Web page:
Apple's AirDrop Vulnerability: China's Exploitation Raises Concerns

The vulnerability in Apple's AirDrop, which enables unauthorized access to users' contact information, has come to light, sparking concerns about privacy and security. This issue was brought to Apple's attention years ago by researchers at Germany's Technical University of Darmstadt, but the company failed to address it. Now, the consequences of this inaction have become apparent as Chinese authorities reportedly used the exploit to track individuals sending "inappropriate information" via AirDrop in the Beijing subway, with the assistance of Wangshendongjian Technology, a Chinese tech firm.

Jan 1, 2024 - 02:58
Jan 15, 2024 - 04:06
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Apple's AirDrop Vulnerability: China's Exploitation Raises Concerns

Unearthing AirDrop's Vulnerability

In 2019, researchers from Technical University of Darmstadt unearthed vulnerabilities in Apple's AirDrop wireless sharing feature. These vulnerabilities allowed attackers to access the phone numbers and email addresses of AirDrop users within close proximity by utilizing a Wi-Fi-capable device. The process involved opening the sharing pane on an iOS or macOS device to acquire this sensitive information. The researchers promptly alerted Apple about these vulnerabilities, but the tech giant took no action. Two years later, the same group proposed a fix for the issue, yet Apple continued to ignore the flaw.

To comprehend the situation better, it's essential to understand how AirDrop functions. AirDrop is a proprietary Apple protocol that facilitates direct wireless file sharing among nearby Apple users. Remarkably, AirDrop operates even when both users are offline, employing a combination of Bluetooth and peer-to-peer Wi-Fi for seamless local wireless sharing.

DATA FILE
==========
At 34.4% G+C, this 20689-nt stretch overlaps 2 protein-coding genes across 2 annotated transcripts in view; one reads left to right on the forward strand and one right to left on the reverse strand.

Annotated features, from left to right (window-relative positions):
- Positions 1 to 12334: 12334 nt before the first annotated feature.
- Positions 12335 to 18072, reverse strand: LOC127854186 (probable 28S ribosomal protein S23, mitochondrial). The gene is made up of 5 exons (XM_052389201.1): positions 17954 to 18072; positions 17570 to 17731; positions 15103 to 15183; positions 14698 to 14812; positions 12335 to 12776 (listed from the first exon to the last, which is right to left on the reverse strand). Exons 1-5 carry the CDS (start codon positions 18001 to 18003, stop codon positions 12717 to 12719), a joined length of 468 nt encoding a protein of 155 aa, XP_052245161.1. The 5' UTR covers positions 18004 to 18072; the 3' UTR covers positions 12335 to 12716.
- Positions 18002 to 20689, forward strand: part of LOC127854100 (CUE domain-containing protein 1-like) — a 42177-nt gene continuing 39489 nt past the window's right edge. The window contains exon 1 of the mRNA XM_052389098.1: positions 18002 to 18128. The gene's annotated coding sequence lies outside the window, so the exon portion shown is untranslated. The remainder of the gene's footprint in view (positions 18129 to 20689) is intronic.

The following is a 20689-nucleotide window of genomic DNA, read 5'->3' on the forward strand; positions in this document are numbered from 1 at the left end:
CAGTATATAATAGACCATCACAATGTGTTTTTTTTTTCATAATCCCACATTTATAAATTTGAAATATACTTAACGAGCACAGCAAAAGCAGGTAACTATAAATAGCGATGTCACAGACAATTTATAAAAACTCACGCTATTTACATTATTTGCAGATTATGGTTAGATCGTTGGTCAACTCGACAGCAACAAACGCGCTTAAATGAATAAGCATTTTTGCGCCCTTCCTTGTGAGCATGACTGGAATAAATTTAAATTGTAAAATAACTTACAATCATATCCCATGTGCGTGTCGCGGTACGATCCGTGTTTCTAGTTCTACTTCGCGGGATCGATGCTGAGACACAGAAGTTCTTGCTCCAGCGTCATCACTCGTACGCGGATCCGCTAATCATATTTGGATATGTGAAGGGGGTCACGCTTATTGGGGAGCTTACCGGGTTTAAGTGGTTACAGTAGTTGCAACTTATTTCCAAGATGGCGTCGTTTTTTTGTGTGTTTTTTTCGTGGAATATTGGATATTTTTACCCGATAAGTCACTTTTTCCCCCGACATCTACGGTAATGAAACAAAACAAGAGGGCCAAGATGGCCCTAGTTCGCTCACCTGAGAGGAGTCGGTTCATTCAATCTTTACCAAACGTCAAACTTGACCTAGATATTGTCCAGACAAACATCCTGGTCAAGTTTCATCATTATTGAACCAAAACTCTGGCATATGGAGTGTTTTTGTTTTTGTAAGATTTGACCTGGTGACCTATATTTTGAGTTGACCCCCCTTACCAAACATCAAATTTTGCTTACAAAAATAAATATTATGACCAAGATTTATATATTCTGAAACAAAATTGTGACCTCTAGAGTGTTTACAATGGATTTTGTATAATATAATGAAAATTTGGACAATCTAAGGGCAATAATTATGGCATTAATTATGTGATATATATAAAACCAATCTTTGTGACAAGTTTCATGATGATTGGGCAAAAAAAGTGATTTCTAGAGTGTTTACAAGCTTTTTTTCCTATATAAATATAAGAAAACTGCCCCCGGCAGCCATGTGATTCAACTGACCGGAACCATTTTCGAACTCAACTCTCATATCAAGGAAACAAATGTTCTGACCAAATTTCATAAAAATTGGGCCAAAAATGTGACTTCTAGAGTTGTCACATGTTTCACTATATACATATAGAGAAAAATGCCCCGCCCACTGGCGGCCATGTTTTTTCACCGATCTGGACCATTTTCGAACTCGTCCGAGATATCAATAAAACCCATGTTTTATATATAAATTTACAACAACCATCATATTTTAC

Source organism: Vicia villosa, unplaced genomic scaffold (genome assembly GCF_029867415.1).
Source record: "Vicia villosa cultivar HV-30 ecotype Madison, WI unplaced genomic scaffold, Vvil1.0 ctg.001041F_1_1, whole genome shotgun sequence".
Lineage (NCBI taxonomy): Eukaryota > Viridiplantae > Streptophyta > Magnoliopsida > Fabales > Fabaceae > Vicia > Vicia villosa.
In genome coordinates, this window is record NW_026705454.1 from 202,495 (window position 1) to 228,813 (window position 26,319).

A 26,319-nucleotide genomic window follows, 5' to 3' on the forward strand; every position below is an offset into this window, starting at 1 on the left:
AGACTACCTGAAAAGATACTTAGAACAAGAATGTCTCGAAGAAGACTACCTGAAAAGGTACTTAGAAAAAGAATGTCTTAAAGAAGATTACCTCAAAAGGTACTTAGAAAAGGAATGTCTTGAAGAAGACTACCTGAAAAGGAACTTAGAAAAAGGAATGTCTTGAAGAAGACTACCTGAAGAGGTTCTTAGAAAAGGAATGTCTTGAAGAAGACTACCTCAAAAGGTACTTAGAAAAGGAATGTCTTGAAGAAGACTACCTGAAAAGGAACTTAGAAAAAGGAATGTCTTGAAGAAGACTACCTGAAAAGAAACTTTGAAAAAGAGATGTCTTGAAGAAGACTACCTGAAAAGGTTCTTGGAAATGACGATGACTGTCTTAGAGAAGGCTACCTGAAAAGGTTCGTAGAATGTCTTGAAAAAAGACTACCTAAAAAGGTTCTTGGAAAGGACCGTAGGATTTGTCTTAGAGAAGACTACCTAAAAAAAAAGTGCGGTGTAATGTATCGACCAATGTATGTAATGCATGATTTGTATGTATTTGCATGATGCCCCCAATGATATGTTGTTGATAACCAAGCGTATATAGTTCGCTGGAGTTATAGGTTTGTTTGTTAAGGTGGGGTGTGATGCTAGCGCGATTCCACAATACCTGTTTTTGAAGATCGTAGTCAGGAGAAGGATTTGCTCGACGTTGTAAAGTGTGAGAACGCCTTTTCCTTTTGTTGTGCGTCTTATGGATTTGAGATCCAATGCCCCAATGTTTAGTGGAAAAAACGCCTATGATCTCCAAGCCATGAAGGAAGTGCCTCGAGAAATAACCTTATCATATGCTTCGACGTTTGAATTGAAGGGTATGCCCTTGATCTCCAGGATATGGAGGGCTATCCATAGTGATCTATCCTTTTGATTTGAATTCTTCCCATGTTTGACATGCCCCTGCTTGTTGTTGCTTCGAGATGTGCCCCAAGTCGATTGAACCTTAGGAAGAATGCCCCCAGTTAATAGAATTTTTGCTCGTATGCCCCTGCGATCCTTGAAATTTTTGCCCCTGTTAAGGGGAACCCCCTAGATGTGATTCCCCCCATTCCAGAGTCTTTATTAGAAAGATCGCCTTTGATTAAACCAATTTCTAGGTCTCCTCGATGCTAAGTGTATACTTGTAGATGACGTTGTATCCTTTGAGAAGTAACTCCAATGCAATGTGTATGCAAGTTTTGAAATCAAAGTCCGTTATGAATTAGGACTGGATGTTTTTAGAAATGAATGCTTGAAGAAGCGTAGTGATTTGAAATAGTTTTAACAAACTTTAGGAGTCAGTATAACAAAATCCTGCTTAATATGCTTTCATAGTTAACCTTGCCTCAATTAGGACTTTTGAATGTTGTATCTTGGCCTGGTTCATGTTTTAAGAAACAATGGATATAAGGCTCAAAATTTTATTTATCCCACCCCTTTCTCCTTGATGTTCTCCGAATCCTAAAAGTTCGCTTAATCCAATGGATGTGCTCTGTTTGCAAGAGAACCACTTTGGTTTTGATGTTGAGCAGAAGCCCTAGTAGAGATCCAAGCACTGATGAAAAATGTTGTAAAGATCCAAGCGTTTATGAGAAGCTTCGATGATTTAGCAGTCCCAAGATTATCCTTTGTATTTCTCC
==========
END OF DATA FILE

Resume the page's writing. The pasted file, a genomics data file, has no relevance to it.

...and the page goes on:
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Users become vulnerable to this exploit when utilizing AirDrop's "Contacts only" mode. In this mode, AirDrop exclusively accepts messages from users listed in the recipient's contact list. The Darmstadt researchers uncovered that the exchange between the two ends of an AirDrop connection, determining whether both parties are contacts, uses network packets that inadequately protect the privacy of contact data.

Wangshendongjian Technology managed to bypass the hash values related to the sender's device name, email address, and mobile phone number. They achieved this by creating a rainbow table of mobile phone numbers and email accounts, effectively converting cipher text into the original text and revealing the sender's mobile phone number and email account. This outcome aligns precisely with the warnings issued by the TU Darmstadt researchers, who emphasized that AirDrop's hashing method fails to provide privacy-preserving contact discovery, as hash values can be swiftly reversed through techniques like brute-force attacks.

The Broader Implications

News of China successfully exploiting the AirDrop vulnerability has sparked widespread concern, with ramifications reaching Capitol Hill and humanitarian rights circles. Senator Marco Rubio, a prominent figure on the Senate Intelligence Committee, called on Apple to be held accountable for its failure to protect users against security breaches, emphasizing that Beijing could potentially target Apple users seen as opponents. Benjamin Ismail, campaign and advocacy director of Greatfire.org, an organization monitoring internet censorship in China, stressed the need for Apple's transparency in responding to these developments.

However, Apple has thus far remained silent in response to numerous media inquiries regarding this issue.

This incident highlights the critical importance of promptly addressing security vulnerabilities and the potential risks associated with overlooking such concerns. It also underscores the broader challenges posed by the evolving landscape of digital privacy and security in a world where technology is deeply intertwined with our daily lives.